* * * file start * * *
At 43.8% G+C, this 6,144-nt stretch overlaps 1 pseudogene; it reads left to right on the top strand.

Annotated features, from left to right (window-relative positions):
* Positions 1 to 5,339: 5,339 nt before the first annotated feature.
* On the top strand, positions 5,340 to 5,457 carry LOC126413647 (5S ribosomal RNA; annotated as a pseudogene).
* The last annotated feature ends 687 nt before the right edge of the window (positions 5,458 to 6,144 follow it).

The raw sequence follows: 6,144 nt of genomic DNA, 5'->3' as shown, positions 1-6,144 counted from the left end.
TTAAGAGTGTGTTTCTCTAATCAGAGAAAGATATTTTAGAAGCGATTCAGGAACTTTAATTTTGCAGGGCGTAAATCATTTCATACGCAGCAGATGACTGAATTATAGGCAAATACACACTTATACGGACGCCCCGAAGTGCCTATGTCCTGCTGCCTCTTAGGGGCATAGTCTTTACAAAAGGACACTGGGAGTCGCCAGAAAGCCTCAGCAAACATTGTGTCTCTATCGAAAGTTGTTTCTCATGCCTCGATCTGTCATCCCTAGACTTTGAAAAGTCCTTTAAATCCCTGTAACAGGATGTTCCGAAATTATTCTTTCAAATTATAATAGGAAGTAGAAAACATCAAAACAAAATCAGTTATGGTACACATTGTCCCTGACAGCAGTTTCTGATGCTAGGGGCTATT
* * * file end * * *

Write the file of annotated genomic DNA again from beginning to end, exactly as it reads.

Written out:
At 43.8% G+C, this 6,144-nt stretch overlaps 1 pseudogene; it reads left to right on the top strand.

Annotated features, from left to right (window-relative positions):
* Positions 1 to 5,339: 5,339 nt before the first annotated feature.
* On the top strand, positions 5,340 to 5,457 carry LOC126413647 (5S ribosomal RNA; annotated as a pseudogene).
* The last annotated feature ends 687 nt before the right edge of the window (positions 5,458 to 6,144 follow it).

The raw sequence follows: 6,144 nt of genomic DNA, 5'->3' as shown, positions 1-6,144 counted from the left end.
TTAAGAGTGTGTTTCTCTAATCAGAGAAAGATATTTTAGAAGCGATTCAGGAACTTTAATTTTGCAGGGCGTAAATCATTTCATACGCAGCAGATGACTGAATTATAGGCAAATACACACTTATACGGACGCCCCGAAGTGCCTATGTCCTGCTGCCTCTTAGGGGCATAGTCTTTACAAAAGGACACTGGGAGTCGCCAGAAAGCCTCAGCAAACATTGTGTCTCTATCGAAAGTTGTTTCTCATGCCTCGATCTGTCATCCCTAGACTTTGAAAAGTCCTTTAAATCCCTGTAACAGGATGTTCCGAAATTATTCTTTCAAATTATAATAGGAAGTAGAAAACATCAAAACAAAATCAGTTATGGTACACATTGTCCCTGACAGCAGTTTCTGATGCTAGGGGCTATT